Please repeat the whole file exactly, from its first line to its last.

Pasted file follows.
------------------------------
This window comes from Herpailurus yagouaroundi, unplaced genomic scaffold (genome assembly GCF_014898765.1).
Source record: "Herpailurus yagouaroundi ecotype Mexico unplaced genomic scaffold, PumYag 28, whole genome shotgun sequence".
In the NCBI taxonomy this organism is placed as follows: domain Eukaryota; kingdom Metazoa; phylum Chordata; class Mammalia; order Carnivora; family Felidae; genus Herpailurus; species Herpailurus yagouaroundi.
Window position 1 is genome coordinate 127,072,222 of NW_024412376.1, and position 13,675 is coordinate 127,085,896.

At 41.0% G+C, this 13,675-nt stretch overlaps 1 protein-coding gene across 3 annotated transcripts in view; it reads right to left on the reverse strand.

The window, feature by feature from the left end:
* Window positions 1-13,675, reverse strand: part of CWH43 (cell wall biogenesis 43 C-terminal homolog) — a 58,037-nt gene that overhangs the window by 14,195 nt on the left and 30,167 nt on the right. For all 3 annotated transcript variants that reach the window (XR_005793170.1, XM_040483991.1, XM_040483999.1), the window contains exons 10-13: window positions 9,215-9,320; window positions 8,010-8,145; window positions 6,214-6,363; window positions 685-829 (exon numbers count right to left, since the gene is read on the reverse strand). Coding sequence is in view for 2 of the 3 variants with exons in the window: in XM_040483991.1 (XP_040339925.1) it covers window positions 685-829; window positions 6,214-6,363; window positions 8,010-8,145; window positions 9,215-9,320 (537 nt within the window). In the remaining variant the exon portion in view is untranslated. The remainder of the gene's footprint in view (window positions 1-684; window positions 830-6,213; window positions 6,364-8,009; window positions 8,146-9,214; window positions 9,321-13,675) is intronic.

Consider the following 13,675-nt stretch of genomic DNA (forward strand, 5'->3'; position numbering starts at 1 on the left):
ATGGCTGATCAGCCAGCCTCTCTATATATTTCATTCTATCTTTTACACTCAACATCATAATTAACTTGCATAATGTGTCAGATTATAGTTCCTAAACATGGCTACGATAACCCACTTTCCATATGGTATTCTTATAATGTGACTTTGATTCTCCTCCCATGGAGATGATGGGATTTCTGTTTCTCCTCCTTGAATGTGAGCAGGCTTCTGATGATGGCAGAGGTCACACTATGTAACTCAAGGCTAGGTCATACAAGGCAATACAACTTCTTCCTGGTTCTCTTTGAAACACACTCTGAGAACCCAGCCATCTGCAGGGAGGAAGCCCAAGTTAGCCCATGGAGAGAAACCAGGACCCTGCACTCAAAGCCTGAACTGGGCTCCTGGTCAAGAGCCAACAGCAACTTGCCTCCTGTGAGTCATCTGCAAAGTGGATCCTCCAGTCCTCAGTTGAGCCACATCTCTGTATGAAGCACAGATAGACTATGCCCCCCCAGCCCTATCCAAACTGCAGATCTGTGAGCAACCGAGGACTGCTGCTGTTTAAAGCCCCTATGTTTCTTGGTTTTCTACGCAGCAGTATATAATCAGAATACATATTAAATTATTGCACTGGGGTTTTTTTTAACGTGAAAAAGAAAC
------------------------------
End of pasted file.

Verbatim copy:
This window comes from Herpailurus yagouaroundi, unplaced genomic scaffold (genome assembly GCF_014898765.1).
Source record: "Herpailurus yagouaroundi ecotype Mexico unplaced genomic scaffold, PumYag 28, whole genome shotgun sequence".
In the NCBI taxonomy this organism is placed as follows: domain Eukaryota; kingdom Metazoa; phylum Chordata; class Mammalia; order Carnivora; family Felidae; genus Herpailurus; species Herpailurus yagouaroundi.
Window position 1 is genome coordinate 127,072,222 of NW_024412376.1, and position 13,675 is coordinate 127,085,896.

At 41.0% G+C, this 13,675-nt stretch overlaps 1 protein-coding gene across 3 annotated transcripts in view; it reads right to left on the reverse strand.

The window, feature by feature from the left end:
* Window positions 1-13,675, reverse strand: part of CWH43 (cell wall biogenesis 43 C-terminal homolog) — a 58,037-nt gene that overhangs the window by 14,195 nt on the left and 30,167 nt on the right. For all 3 annotated transcript variants that reach the window (XR_005793170.1, XM_040483991.1, XM_040483999.1), the window contains exons 10-13: window positions 9,215-9,320; window positions 8,010-8,145; window positions 6,214-6,363; window positions 685-829 (exon numbers count right to left, since the gene is read on the reverse strand). Coding sequence is in view for 2 of the 3 variants with exons in the window: in XM_040483991.1 (XP_040339925.1) it covers window positions 685-829; window positions 6,214-6,363; window positions 8,010-8,145; window positions 9,215-9,320 (537 nt within the window). In the remaining variant the exon portion in view is untranslated. The remainder of the gene's footprint in view (window positions 1-684; window positions 830-6,213; window positions 6,364-8,009; window positions 8,146-9,214; window positions 9,321-13,675) is intronic.

Consider the following 13,675-nt stretch of genomic DNA (forward strand, 5'->3'; position numbering starts at 1 on the left):
ATGGCTGATCAGCCAGCCTCTCTATATATTTCATTCTATCTTTTACACTCAACATCATAATTAACTTGCATAATGTGTCAGATTATAGTTCCTAAACATGGCTACGATAACCCACTTTCCATATGGTATTCTTATAATGTGACTTTGATTCTCCTCCCATGGAGATGATGGGATTTCTGTTTCTCCTCCTTGAATGTGAGCAGGCTTCTGATGATGGCAGAGGTCACACTATGTAACTCAAGGCTAGGTCATACAAGGCAATACAACTTCTTCCTGGTTCTCTTTGAAACACACTCTGAGAACCCAGCCATCTGCAGGGAGGAAGCCCAAGTTAGCCCATGGAGAGAAACCAGGACCCTGCACTCAAAGCCTGAACTGGGCTCCTGGTCAAGAGCCAACAGCAACTTGCCTCCTGTGAGTCATCTGCAAAGTGGATCCTCCAGTCCTCAGTTGAGCCACATCTCTGTATGAAGCACAGATAGACTATGCCCCCCCAGCCCTATCCAAACTGCAGATCTGTGAGCAACCGAGGACTGCTGCTGTTTAAAGCCCCTATGTTTCTTGGTTTTCTACGCAGCAGTATATAATCAGAATACATATTAAATTATTGCACTGGGGTTTTTTTTAACGTGAAAAAGAAAC